In recent months the subject of video in recruitment has become quite a hot topic amongst recruiters, so what exactly is a video interview?
For the purpose of this article, we’re looking at automated or asynchronous video interviews. This is where a candidate records their answers to questions set by the recruiter, but without the recruiter or hiring manager being there live.
It may sound obvious, but a video interview is very different to an in person interview or telephone screen and as such, to get the most from it recruiters need to think about their approach to the interview process.
The first thing to remember is at the moment, with a video interview you don’t have the ability to ask follow up questions or probe a candidate based on the answer they provide to your first question. We’re working on this so watch this space!
So while in a face to face interview you may ask something like, “Do you have experience of managing a team?” and then depending on the candidate’s response, you can ask a secondary question, you need to phrase your questions slightly differently to elicit a detailed response from a single question.
In this example, you may want to ask something like “Can you tell us about your experience of managing a team, how large was/is the team, how many direct reports do you have, are they all in one location or geographically dispersed for example? Put simply we need to make sure we ask open questions to encourage the candidate to provide a detailed answer.
One way to improve the candidate’s interview experience is to record your questions, this way candidates watch a video of you asking them each question. This has two main advantages, firstly it lets the candidate see and hear a “real” person asking them the questions, making the whole process more engaging and less clinical. Secondly, it gives you the ability to go into more detail and explain exactly what it is you’re asking them.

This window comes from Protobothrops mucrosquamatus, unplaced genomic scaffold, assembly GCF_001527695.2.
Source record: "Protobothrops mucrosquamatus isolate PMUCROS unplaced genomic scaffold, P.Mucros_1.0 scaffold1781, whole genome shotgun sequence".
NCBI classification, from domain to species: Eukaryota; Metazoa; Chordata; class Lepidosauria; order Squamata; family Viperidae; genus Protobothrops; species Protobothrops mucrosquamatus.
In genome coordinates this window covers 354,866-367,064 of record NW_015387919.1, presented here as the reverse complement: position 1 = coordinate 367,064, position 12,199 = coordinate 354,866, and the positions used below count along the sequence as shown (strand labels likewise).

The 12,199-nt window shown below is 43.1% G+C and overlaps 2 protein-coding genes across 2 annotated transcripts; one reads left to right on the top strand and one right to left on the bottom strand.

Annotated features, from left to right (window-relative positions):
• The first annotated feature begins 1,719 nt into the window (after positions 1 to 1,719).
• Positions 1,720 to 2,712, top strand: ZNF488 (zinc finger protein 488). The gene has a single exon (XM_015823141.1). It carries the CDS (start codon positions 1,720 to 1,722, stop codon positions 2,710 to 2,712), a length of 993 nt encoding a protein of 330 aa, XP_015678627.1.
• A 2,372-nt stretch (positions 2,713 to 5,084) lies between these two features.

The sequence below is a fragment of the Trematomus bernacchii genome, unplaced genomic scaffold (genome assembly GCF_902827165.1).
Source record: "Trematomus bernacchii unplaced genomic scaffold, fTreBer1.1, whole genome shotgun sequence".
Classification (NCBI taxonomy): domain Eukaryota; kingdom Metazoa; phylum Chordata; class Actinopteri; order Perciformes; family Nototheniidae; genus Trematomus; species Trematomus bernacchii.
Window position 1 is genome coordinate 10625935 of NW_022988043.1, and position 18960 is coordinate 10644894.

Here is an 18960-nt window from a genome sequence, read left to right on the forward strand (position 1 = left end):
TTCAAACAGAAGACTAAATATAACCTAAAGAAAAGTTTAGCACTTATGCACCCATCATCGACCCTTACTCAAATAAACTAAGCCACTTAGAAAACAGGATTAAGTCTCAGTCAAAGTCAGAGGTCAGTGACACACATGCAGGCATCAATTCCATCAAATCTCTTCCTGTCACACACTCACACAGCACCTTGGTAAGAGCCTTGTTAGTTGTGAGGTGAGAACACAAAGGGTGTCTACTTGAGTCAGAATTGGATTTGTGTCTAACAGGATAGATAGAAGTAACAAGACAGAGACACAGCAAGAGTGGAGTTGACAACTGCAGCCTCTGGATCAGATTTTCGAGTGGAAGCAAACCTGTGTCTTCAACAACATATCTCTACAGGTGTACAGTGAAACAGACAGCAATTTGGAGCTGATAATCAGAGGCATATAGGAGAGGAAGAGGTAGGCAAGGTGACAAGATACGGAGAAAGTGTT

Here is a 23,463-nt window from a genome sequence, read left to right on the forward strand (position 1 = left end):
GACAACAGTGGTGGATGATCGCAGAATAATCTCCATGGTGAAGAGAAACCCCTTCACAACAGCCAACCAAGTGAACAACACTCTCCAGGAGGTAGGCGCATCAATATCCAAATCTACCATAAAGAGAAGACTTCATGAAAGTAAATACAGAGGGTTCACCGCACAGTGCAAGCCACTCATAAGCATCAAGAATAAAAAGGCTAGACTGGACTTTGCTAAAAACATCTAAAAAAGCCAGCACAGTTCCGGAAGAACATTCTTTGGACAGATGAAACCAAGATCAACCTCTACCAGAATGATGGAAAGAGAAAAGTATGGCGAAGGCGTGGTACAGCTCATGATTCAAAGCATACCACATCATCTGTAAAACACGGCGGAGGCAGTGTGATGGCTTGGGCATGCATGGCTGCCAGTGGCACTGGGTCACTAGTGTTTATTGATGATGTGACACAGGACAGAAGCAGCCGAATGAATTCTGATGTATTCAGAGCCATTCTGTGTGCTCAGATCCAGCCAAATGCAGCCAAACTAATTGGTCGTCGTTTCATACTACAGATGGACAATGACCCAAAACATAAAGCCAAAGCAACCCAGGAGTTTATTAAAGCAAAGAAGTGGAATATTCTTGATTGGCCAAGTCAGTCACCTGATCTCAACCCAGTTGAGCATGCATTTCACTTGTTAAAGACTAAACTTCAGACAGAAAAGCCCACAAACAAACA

Although you have the opportunity to ask unlimited questions, for a first stage interview I’d recommend keeping the number of questions to between 5-7 or the maximum interview duration to around 10 minutes. A relatively short interview is less likely to put off a candidate and it will make your job easier when you come to review their responses.
Don’t forget this is a first stage interview, you can always ask more detailed questions when and if, you decide to invite them in for a follow up interview.
Therefore, focus your questions on areas where you can more easily differentiate between candidates. For example, ask them to tell you about a common situation such as how they handle difficult customers or prepare for an important sales pitch.
With Tazio you can combine Yes/No, multiple choice, multi select, free text questions with video questions. This enables you to ask questions where there are right or wrong answers, making it easier to compare candidates on a purely objective basis. Some employers incorporate numeracy or literacy assessments as part of the interview.
The video questions, help you assess the candidate’s soft skills, get a feel for their personality, attitude and general demeanor. Being able to combine qualitative and quantitative assessment of candidates is one of the key advantages of Tazio’s video interviews.
One of the main advantages to using a video interview is you can have an unlimited number of candidates record interviews with out any scheduling headaches. Making a video interview the first stage of your recruitment process means you give everyone applying for the role a chance to record an interview. This provides two valuable benefits, firstly from a candidate’s perspective they are less like to apply for a role they’re not really the interested in if they have to complete a video interview, reducing the number of speculative applications and eventual interview no-shows.
Secondly, you are able to start your candidate screening by seeing how each answers a couple of key questions, get a feel for the person before reviewing their CV. This allows you to gain a more rounded picture of each candidate, potentially identifying a strong candidate you may have rejected had you simply looked at their CV.
Using video interviews to screen candidates will be new to most recruiters and as such it may take some time to become comfortable with the process. Importantly, it should be remembered that video interviews are not going to replace all face to face interviews or remove the need for CVs, rather they should be used to enhance an employer’s recruitment process, help them to lower their costs and improve the quality of new hires.